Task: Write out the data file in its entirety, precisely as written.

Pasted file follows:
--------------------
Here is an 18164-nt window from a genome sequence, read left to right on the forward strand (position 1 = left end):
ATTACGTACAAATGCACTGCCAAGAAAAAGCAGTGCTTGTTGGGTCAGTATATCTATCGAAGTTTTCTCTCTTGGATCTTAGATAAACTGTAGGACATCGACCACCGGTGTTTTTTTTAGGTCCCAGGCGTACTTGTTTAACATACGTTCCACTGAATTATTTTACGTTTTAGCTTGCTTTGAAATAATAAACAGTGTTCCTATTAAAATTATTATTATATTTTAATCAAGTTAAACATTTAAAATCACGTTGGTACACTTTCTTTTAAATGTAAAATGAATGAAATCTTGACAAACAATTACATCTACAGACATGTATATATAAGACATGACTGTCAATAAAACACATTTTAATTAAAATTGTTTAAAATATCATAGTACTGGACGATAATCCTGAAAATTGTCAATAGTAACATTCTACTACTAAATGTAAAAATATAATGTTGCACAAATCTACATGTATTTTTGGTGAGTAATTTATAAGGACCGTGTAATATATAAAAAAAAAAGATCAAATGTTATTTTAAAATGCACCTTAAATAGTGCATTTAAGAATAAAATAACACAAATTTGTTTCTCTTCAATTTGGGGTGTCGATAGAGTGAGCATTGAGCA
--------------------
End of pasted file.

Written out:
Here is an 18164-nt window from a genome sequence, read left to right on the forward strand (position 1 = left end):
ATTACGTACAAATGCACTGCCAAGAAAAAGCAGTGCTTGTTGGGTCAGTATATCTATCGAAGTTTTCTCTCTTGGATCTTAGATAAACTGTAGGACATCGACCACCGGTGTTTTTTTTAGGTCCCAGGCGTACTTGTTTAACATACGTTCCACTGAATTATTTTACGTTTTAGCTTGCTTTGAAATAATAAACAGTGTTCCTATTAAAATTATTATTATATTTTAATCAAGTTAAACATTTAAAATCACGTTGGTACACTTTCTTTTAAATGTAAAATGAATGAAATCTTGACAAACAATTACATCTACAGACATGTATATATAAGACATGACTGTCAATAAAACACATTTTAATTAAAATTGTTTAAAATATCATAGTACTGGACGATAATCCTGAAAATTGTCAATAGTAACATTCTACTACTAAATGTAAAAATATAATGTTGCACAAATCTACATGTATTTTTGGTGAGTAATTTATAAGGACCGTGTAATATATAAAAAAAAAAGATCAAATGTTATTTTAAAATGCACCTTAAATAGTGCATTTAAGAATAAAATAACACAAATTTGTTTCTCTTCAATTTGGGGTGTCGATAGAGTGAGCATTGAGCA